An important step in the evolution of console gaming...
I still remember the first time I played Halo. Up until that point, I was a constant player of Counter-Strike, Quake 3, that sort of thing. But once the PS2 and Xbox hit the streets, I noticed a growing change in the air that, until Halo, took a little time to get used to. Anyway, the story goes, I went to a friends place and picked up an Xbox controller to play Halo co-op for the first time. This was my introduction to the series, and I still remember to this day how enjoyable and exciting it all was.
Flash forward to today, and you can see clearly how much Halo changed the way we play video games. Yes, there are others who played their part, but Halo can be credited for proving how effective 1st person shooters can be on a home console, especially with the right control pad at your fingertips.
The story itself won't become an instant classic, but at this point online functions weren't a norm, so a two player fire fight or a four player slayer match on one TV was more than enough to keep people entertained. Co-op, on the other hand, wasn't always available for games of this ilk, and that's where my enjoyment of Halo built up from. Playing by yourself can be fun, but completing the game on the Legendary setting without a friend to cover your back can be ... well, hard. Really hard. If you're a freak of nature and can do it with one hand behind your back while aiming with your nose on the thumbstick, then all the best for your future career at the petting zoo.
I will say that the visuals were up and down at times. I won't compare it to the modern games available as of this review, but Halo holds up well for its age (compared to Goldeneye, which goes to show that even the best four player N64 games look more like SNES titles compared to the first Xbox era). Still, frame rate slow downs and a glitch or two still pop in and out at times, not that it will lower the enjoyment of the game.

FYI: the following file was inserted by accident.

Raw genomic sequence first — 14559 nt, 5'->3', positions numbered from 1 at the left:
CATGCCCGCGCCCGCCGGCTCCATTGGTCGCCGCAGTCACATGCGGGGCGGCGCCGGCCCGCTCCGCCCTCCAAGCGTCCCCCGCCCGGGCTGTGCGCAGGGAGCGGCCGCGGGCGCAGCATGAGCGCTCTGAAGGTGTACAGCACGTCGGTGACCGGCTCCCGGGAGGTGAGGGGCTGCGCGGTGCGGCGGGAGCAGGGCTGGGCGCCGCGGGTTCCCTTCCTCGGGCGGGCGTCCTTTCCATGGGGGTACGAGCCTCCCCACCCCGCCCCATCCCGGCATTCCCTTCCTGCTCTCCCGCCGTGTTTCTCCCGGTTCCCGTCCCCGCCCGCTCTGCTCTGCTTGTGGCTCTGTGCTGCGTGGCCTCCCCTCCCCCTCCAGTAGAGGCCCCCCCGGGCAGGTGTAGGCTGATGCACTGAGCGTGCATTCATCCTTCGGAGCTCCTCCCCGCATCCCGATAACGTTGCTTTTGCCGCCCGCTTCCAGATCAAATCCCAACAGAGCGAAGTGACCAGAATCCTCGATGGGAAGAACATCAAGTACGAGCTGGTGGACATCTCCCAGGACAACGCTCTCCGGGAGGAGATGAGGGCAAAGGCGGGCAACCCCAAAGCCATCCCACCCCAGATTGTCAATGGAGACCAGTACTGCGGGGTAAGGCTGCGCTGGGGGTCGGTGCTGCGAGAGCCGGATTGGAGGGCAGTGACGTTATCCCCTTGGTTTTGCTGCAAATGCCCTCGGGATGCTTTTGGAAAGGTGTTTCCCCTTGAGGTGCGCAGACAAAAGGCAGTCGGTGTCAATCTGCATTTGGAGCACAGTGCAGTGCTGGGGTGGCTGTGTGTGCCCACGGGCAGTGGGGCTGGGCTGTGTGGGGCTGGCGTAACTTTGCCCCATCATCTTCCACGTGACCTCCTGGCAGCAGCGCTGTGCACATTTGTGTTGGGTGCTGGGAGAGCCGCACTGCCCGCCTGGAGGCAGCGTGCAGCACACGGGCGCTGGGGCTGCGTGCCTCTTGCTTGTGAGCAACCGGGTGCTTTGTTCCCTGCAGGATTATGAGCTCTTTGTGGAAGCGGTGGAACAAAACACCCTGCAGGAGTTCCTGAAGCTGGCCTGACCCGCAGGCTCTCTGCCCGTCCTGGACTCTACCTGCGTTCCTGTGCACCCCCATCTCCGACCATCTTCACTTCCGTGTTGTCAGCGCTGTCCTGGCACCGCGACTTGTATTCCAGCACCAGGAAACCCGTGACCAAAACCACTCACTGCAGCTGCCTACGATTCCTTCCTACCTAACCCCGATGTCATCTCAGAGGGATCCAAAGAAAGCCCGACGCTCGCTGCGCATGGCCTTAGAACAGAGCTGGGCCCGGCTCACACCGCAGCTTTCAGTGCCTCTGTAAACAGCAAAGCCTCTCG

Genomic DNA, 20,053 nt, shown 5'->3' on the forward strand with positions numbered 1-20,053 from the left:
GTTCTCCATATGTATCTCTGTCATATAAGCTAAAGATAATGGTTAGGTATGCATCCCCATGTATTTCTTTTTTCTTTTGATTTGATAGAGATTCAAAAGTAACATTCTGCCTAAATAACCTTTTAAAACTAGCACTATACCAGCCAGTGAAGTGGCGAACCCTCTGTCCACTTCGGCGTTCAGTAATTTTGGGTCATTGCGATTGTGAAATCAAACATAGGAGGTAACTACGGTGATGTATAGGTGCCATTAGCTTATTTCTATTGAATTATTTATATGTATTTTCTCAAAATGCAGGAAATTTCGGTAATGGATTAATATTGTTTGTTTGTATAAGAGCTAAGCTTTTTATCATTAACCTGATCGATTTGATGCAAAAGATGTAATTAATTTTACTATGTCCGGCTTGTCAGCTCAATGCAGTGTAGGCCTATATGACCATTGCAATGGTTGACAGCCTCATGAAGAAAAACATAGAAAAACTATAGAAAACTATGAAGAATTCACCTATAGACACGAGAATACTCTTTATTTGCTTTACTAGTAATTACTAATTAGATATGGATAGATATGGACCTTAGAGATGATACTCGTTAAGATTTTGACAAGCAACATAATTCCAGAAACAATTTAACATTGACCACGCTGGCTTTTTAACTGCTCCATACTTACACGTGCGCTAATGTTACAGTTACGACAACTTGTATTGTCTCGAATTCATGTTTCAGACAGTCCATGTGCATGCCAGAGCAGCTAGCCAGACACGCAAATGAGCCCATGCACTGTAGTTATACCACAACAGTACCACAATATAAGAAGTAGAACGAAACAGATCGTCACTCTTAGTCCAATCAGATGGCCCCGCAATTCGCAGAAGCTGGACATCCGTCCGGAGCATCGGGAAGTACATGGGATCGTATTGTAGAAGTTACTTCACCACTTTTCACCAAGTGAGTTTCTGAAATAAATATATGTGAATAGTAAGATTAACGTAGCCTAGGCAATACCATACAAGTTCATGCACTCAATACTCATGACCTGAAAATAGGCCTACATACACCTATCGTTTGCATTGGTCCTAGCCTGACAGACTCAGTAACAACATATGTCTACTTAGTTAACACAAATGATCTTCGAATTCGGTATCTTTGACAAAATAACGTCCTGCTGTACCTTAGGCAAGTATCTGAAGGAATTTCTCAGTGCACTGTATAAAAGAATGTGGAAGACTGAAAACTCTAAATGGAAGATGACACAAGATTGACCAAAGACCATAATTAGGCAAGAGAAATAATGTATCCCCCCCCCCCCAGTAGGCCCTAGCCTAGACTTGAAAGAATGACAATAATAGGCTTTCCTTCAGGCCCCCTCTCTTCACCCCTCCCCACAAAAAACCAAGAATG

The biggest complaint I hear about Halo (and to a degree, the two sequels since), is the fact that each level is just the same as the last, corridor after corridor, creature after creature. It all feels the same no matter how different it might look. I tend to agree with that, but only because if you compared it to Call of Duty, which gives you a number of other objectives that don't always include shooting, Halo really is just the same thing over each level. But, and here's the big but, when played at the hardest difficulty setting or with a friend, that factor can quickly slip by the wayside as the challenge builds across the story. And that, dear readers, is the ultimate strength of the game.
The Bottom Line
So yes, perhaps Halo was overhyped. Perfection certainly isn't a term I would use to describe this first chapter. But for all the problems that may (or may not) be described by other gamers, Halo's place among the most important titles of the past decade is as rock solid as it was back in 2003. Bungie, and indeed Microsoft, took a huge risk in releasing this game to an audience that, up until that point, were hungry for more Quake and Unreal than anything else. The fact that Halo went on to sell so many copies, as well as helping Microsoft find a place within the gaming industry elite, just goes to show that the risk was worth taking.
Without any true multiplayer options, or any online functions to speak of, Halo wouldn't go down as well today as it did five years ago. But for those who are yet to play it, or those simply interested in knowing how it all began, the campaign can be a rewarding experience. Picking up a cheap copy won't be difficult to find, or you could just as easily download the game from the Xbox Live marketplace. It's worth trying, even by today's standards.